The Commissions consider that there is merit in allowing courts to order that a person who has brought several vexatious applications or cross applications for protection orders against the same person without reasonable grounds may not make further applications except with the leave of the court. The Victorian family violence legislation—which has comprehensive vexatious litigant provisions—and the South Australian family violence legislation—which allows a judicial officer to strike out an application at a preliminary stage before a respondent is served—provide instructive models. The Commissions recognise that provisions that inhibit a person’s ability to bring an application before a court can be inconsistent with the principle that justice should be accessible and open to all. However, such provisions may be justified to protect people from having to defend unreasonable and repeated applications for protection orders and to prevent abuse of the protection order system.
Question 10–9 Should state and territory family violence legislation allow a court to:
- make an order that a person who has made two or more vexatious applications for a protection order against the same person may not make a further application without the leave of the court; and/or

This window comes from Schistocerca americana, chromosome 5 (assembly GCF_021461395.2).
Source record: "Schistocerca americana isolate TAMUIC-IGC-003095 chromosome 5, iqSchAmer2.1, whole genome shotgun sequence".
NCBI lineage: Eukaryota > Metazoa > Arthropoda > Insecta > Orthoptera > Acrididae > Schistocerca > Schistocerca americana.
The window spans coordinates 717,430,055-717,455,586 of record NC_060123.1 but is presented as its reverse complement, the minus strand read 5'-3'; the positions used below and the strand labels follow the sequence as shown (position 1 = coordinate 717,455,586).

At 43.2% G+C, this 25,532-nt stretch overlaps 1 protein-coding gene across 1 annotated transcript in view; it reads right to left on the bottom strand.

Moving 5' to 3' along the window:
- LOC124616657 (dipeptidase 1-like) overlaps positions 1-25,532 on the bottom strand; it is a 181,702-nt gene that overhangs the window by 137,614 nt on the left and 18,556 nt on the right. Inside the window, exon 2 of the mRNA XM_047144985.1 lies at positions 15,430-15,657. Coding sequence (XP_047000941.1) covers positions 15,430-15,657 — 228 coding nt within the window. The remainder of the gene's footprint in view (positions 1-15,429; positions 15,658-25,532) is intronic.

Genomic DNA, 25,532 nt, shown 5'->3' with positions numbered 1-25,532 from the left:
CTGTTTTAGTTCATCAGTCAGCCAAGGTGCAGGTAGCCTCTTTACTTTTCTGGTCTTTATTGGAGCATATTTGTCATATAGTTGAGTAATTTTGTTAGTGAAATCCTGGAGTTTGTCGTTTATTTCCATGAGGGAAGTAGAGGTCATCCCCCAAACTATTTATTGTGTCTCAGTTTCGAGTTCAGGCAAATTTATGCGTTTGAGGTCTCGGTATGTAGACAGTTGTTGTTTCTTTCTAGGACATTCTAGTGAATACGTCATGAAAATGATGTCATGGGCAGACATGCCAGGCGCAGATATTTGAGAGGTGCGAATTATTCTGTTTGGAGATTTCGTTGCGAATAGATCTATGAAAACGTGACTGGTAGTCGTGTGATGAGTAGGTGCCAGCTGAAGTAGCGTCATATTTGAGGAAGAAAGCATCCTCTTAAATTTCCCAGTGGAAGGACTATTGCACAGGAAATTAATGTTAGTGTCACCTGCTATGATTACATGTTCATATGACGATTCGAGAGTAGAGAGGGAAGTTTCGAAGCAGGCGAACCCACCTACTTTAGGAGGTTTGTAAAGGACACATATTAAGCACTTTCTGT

- dismiss a vexatious application for a protection order at a preliminary hearing before a respondent is served with that application?
Vexatious cross applications
The Commissions are also concerned about the misuse of cross applications for protection orders, and in particular about the potential for respondents to make cross applications in order to harass a victim of family violence or to affect concurrent or pending family law proceedings. The Commissions note that cross applications can be made for legitimate reasons—for example, where both parties have engaged in violent conduct. The Commissions also note that courts already have power to dismiss a cross application if it is made without reasonable grounds, or brought in order to harass or intimidate a person.